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Again we have the story of a murder unjustifiable and cruel, prompted solely by the hope of gaining favor with David. Once again the king made it perfectly clear that he had no part in any of these methods of obtaining the kingdom which was his by the gift of God.
His immediate punishment of the men who had murdered his rival proved him to be a man of faith, for faith consistently refuses to make use of subterfuge and injustice to secure the realization of the ends appointed by God.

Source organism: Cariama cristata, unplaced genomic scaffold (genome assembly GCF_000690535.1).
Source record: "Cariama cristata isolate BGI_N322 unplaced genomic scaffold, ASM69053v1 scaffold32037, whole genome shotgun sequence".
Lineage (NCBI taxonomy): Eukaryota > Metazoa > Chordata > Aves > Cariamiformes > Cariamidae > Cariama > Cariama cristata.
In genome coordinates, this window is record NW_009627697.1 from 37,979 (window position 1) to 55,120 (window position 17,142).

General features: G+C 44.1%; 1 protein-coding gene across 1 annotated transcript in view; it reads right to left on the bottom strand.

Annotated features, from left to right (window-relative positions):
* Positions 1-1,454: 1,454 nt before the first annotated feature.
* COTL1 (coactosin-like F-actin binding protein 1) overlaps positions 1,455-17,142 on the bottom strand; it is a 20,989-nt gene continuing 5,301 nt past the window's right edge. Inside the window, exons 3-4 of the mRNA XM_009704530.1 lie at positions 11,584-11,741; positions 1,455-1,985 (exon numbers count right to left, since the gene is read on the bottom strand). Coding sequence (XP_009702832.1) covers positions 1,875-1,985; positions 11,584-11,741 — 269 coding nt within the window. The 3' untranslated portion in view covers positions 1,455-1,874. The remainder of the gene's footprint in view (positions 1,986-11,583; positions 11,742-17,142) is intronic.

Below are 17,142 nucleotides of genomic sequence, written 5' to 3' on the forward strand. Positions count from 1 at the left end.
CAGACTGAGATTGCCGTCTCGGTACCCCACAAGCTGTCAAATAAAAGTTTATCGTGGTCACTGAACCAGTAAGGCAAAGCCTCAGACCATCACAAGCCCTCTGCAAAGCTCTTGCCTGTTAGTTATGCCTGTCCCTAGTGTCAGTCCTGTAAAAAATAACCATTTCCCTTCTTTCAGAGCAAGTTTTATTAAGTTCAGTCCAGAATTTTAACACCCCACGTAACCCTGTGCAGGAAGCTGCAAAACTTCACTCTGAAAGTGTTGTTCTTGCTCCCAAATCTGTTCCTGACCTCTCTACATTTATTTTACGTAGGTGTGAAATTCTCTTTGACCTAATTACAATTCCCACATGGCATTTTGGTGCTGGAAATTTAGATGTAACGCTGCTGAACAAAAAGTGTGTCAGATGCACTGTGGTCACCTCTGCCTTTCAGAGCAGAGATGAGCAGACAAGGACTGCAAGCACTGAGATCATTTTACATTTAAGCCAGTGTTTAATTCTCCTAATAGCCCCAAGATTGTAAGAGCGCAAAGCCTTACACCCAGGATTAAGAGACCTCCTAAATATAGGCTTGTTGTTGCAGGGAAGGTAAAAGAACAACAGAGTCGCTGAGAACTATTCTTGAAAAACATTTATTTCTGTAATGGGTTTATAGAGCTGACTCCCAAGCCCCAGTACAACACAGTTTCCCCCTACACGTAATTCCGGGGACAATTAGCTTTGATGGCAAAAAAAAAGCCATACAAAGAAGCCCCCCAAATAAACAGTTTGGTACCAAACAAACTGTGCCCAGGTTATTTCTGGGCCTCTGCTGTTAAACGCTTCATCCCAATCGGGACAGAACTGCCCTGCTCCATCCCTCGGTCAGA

While all this is true of the attitude of David, it is nevertheless patent that with the death of Abner and Ishbosheth the very center and strength of the cause of the house of Saul were destroyed.
This leads up to the "Then" with which the next paragraph begins.
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Morgan, G. Campbell. "Commentary on 2 Samuel 4". "Morgan's Exposition on the Bible". https://studylight.org/
the Third Week after Epiphany